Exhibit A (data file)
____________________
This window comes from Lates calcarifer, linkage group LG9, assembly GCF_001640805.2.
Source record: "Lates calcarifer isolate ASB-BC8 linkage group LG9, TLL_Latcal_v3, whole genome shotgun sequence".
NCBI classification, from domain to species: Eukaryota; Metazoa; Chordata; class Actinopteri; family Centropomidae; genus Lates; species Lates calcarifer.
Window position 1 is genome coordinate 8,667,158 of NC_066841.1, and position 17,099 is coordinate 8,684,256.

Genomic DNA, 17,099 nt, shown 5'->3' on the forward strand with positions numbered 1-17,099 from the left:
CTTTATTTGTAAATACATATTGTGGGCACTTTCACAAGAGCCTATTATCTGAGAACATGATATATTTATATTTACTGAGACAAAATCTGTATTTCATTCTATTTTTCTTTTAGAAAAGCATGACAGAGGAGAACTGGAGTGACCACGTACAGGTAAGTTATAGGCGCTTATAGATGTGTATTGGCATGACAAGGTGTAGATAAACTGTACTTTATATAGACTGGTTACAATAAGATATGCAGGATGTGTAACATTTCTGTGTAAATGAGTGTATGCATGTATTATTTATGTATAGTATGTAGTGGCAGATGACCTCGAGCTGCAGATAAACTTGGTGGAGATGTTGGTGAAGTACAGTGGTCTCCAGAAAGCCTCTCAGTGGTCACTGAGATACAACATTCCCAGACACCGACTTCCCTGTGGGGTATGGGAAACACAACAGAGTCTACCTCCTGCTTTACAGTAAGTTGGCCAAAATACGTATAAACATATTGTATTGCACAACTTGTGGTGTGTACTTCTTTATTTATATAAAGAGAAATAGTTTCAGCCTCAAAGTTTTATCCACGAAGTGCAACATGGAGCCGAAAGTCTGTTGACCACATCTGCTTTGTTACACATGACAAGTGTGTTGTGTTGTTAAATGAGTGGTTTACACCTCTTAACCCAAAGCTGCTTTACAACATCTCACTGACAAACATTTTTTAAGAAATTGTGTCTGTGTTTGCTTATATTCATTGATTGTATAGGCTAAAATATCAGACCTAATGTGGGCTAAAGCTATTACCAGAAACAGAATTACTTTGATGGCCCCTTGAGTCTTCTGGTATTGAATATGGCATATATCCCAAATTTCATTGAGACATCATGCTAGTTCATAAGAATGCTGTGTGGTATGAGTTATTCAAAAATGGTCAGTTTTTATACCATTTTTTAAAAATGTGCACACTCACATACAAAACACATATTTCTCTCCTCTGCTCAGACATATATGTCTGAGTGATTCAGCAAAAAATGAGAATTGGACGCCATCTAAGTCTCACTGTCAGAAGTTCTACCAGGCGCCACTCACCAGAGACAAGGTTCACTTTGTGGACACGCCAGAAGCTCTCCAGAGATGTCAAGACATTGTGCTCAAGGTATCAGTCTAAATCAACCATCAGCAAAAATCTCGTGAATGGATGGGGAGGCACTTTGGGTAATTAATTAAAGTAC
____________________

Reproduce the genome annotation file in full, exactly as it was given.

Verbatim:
This window comes from Lates calcarifer, linkage group LG9, assembly GCF_001640805.2.
Source record: "Lates calcarifer isolate ASB-BC8 linkage group LG9, TLL_Latcal_v3, whole genome shotgun sequence".
NCBI classification, from domain to species: Eukaryota; Metazoa; Chordata; class Actinopteri; family Centropomidae; genus Lates; species Lates calcarifer.
Window position 1 is genome coordinate 8,667,158 of NC_066841.1, and position 17,099 is coordinate 8,684,256.

Genomic DNA, 17,099 nt, shown 5'->3' on the forward strand with positions numbered 1-17,099 from the left:
CTTTATTTGTAAATACATATTGTGGGCACTTTCACAAGAGCCTATTATCTGAGAACATGATATATTTATATTTACTGAGACAAAATCTGTATTTCATTCTATTTTTCTTTTAGAAAAGCATGACAGAGGAGAACTGGAGTGACCACGTACAGGTAAGTTATAGGCGCTTATAGATGTGTATTGGCATGACAAGGTGTAGATAAACTGTACTTTATATAGACTGGTTACAATAAGATATGCAGGATGTGTAACATTTCTGTGTAAATGAGTGTATGCATGTATTATTTATGTATAGTATGTAGTGGCAGATGACCTCGAGCTGCAGATAAACTTGGTGGAGATGTTGGTGAAGTACAGTGGTCTCCAGAAAGCCTCTCAGTGGTCACTGAGATACAACATTCCCAGACACCGACTTCCCTGTGGGGTATGGGAAACACAACAGAGTCTACCTCCTGCTTTACAGTAAGTTGGCCAAAATACGTATAAACATATTGTATTGCACAACTTGTGGTGTGTACTTCTTTATTTATATAAAGAGAAATAGTTTCAGCCTCAAAGTTTTATCCACGAAGTGCAACATGGAGCCGAAAGTCTGTTGACCACATCTGCTTTGTTACACATGACAAGTGTGTTGTGTTGTTAAATGAGTGGTTTACACCTCTTAACCCAAAGCTGCTTTACAACATCTCACTGACAAACATTTTTTAAGAAATTGTGTCTGTGTTTGCTTATATTCATTGATTGTATAGGCTAAAATATCAGACCTAATGTGGGCTAAAGCTATTACCAGAAACAGAATTACTTTGATGGCCCCTTGAGTCTTCTGGTATTGAATATGGCATATATCCCAAATTTCATTGAGACATCATGCTAGTTCATAAGAATGCTGTGTGGTATGAGTTATTCAAAAATGGTCAGTTTTTATACCATTTTTTAAAAATGTGCACACTCACATACAAAACACATATTTCTCTCCTCTGCTCAGACATATATGTCTGAGTGATTCAGCAAAAAATGAGAATTGGACGCCATCTAAGTCTCACTGTCAGAAGTTCTACCAGGCGCCACTCACCAGAGACAAGGTTCACTTTGTGGACACGCCAGAAGCTCTCCAGAGATGTCAAGACATTGTGCTCAAGGTATCAGTCTAAATCAACCATCAGCAAAAATCTCGTGAATGGATGGGGAGGCACTTTGGGTAATTAATTAAAGTAC